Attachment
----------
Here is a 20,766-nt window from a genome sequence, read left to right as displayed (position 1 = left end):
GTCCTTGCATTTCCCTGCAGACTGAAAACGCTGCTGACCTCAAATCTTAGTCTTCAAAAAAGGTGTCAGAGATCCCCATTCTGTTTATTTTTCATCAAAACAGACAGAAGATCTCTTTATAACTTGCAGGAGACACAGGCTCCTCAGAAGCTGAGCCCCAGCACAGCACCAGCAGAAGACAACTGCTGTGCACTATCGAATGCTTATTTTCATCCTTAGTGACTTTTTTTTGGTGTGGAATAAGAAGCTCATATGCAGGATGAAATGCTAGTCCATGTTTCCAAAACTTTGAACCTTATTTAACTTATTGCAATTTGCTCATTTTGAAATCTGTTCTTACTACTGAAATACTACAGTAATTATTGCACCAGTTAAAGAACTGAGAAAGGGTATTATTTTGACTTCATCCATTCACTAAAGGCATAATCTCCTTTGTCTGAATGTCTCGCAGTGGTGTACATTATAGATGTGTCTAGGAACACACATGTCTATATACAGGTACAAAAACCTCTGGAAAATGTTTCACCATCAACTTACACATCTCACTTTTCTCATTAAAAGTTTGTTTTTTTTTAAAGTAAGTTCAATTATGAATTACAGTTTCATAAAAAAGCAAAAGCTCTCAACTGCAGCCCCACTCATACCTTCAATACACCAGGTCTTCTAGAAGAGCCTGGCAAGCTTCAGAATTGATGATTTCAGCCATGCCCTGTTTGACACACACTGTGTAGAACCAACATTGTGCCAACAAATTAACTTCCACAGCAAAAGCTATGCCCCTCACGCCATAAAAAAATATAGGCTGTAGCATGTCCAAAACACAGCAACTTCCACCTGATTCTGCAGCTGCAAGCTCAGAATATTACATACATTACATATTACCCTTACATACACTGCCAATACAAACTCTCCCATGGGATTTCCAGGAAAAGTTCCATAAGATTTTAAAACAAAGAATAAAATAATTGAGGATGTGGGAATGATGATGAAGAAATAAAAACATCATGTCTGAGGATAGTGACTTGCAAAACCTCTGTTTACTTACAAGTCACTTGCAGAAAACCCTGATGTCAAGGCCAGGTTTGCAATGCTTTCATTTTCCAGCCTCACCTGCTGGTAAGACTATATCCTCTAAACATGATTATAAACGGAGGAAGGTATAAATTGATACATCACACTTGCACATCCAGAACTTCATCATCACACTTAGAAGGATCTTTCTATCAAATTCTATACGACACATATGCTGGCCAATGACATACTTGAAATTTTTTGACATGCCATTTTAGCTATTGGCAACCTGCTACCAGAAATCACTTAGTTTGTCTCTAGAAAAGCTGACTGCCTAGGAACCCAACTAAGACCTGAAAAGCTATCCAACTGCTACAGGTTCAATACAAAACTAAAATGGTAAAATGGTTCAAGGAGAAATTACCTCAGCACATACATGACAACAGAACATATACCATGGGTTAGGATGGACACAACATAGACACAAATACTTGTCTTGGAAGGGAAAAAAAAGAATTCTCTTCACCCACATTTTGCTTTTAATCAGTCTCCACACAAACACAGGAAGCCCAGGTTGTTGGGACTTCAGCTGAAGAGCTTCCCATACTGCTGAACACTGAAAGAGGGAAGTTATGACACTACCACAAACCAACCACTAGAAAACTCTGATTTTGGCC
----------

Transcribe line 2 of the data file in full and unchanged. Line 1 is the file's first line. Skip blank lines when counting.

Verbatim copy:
GTCCTTGCATTTCCCTGCAGACTGAAAACGCTGCTGACCTCAAATCTTAGTCTTCAAAAAAGGTGTCAGAGATCCCCATTCTGTTTATTTTTCATCAAAACAGACAGAAGATCTCTTTATAACTTGCAGGAGACACAGGCTCCTCAGAAGCTGAGCCCCAGCACAGCACCAGCAGAAGACAACTGCTGTGCACTATCGAATGCTTATTTTCATCCTTAGTGACTTTTTTTTGGTGTGGAATAAGAAGCTCATATGCAGGATGAAATGCTAGTCCATGTTTCCAAAACTTTGAACCTTATTTAACTTATTGCAATTTGCTCATTTTGAAATCTGTTCTTACTACTGAAATACTACAGTAATTATTGCACCAGTTAAAGAACTGAGAAAGGGTATTATTTTGACTTCATCCATTCACTAAAGGCATAATCTCCTTTGTCTGAATGTCTCGCAGTGGTGTACATTATAGATGTGTCTAGGAACACACATGTCTATATACAGGTACAAAAACCTCTGGAAAATGTTTCACCATCAACTTACACATCTCACTTTTCTCATTAAAAGTTTGTTTTTTTTTAAAGTAAGTTCAATTATGAATTACAGTTTCATAAAAAAGCAAAAGCTCTCAACTGCAGCCCCACTCATACCTTCAATACACCAGGTCTTCTAGAAGAGCCTGGCAAGCTTCAGAATTGATGATTTCAGCCATGCCCTGTTTGACACACACTGTGTAGAACCAACATTGTGCCAACAAATTAACTTCCACAGCAAAAGCTATGCCCCTCACGCCATAAAAAAATATAGGCTGTAGCATGTCCAAAACACAGCAACTTCCACCTGATTCTGCAGCTGCAAGCTCAGAATATTACATACATTACATATTACCCTTACATACACTGCCAATACAAACTCTCCCATGGGATTTCCAGGAAAAGTTCCATAAGATTTTAAAACAAAGAATAAAATAATTGAGGATGTGGGAATGATGATGAAGAAATAAAAACATCATGTCTGAGGATAGTGACTTGCAAAACCTCTGTTTACTTACAAGTCACTTGCAGAAAACCCTGATGTCAAGGCCAGGTTTGCAATGCTTTCATTTTCCAGCCTCACCTGCTGGTAAGACTATATCCTCTAAACATGATTATAAACGGAGGAAGGTATAAATTGATACATCACACTTGCACATCCAGAACTTCATCATCACACTTAGAAGGATCTTTCTATCAAATTCTATACGACACATATGCTGGCCAATGACATACTTGAAATTTTTTGACATGCCATTTTAGCTATTGGCAACCTGCTACCAGAAATCACTTAGTTTGTCTCTAGAAAAGCTGACTGCCTAGGAACCCAACTAAGACCTGAAAAGCTATCCAACTGCTACAGGTTCAATACAAAACTAAAATGGTAAAATGGTTCAAGGAGAAATTACCTCAGCACATACATGACAACAGAACATATACCATGGGTTAGGATGGACACAACATAGACACAAATACTTGTCTTGGAAGGGAAAAAAAAGAATTCTCTTCACCCACATTTTGCTTTTAATCAGTCTCCACACAAACACAGGAAGCCCAGGTTGTTGGGACTTCAGCTGAAGAGCTTCCCATACTGCTGAACACTGAAAGAGGGAAGTTATGACACTACCACAAACCAACCACTAGAAAACTCTGATTTTGGCC